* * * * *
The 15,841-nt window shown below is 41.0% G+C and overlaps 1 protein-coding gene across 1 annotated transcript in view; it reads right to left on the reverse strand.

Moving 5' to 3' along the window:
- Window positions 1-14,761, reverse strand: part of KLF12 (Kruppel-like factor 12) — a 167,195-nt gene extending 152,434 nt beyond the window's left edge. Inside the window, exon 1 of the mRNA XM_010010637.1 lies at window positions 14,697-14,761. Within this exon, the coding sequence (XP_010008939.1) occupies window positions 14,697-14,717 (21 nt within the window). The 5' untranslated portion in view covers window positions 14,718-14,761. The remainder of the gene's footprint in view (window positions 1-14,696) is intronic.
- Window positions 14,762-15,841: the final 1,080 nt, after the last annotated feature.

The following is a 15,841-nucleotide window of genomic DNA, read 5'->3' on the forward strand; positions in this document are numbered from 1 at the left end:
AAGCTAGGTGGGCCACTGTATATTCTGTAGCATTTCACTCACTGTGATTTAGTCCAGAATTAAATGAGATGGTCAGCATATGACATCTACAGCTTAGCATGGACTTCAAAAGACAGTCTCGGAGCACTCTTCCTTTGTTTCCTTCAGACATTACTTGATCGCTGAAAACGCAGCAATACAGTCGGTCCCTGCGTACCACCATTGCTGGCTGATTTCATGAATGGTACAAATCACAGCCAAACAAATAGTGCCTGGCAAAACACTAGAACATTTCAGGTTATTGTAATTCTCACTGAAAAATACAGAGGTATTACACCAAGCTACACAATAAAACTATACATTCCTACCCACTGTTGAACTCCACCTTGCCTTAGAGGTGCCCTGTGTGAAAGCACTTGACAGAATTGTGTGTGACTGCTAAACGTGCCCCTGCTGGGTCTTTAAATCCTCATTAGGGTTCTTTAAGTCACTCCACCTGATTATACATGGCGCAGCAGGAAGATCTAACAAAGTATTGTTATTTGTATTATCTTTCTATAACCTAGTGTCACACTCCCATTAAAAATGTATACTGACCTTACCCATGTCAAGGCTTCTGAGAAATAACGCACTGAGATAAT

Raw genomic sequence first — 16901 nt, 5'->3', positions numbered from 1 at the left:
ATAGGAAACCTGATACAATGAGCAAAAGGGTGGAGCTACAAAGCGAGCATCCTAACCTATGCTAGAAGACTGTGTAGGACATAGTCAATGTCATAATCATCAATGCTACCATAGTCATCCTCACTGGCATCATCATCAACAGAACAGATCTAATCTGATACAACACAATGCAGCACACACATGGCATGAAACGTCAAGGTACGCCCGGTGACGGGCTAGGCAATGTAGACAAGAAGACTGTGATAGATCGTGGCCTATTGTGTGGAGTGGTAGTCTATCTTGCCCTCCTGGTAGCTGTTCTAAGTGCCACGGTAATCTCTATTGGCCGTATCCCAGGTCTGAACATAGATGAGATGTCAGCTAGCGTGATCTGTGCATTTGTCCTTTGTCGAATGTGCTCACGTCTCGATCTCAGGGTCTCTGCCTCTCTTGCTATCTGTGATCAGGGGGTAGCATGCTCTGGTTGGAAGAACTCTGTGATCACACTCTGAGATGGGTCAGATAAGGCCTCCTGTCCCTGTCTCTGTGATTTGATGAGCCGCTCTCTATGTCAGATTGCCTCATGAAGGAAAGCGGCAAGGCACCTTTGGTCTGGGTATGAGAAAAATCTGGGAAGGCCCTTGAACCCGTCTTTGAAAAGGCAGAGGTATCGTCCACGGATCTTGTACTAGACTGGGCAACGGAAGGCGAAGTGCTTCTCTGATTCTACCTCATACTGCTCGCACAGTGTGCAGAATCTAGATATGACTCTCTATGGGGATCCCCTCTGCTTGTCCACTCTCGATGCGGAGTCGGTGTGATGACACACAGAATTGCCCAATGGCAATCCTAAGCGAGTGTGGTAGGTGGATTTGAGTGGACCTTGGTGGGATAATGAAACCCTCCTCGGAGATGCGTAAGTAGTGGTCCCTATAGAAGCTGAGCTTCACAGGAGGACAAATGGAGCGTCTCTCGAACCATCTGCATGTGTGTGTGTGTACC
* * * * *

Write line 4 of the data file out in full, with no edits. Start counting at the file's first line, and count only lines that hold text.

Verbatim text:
- Window positions 14,762-15,841: the final 1,080 nt, after the last annotated feature.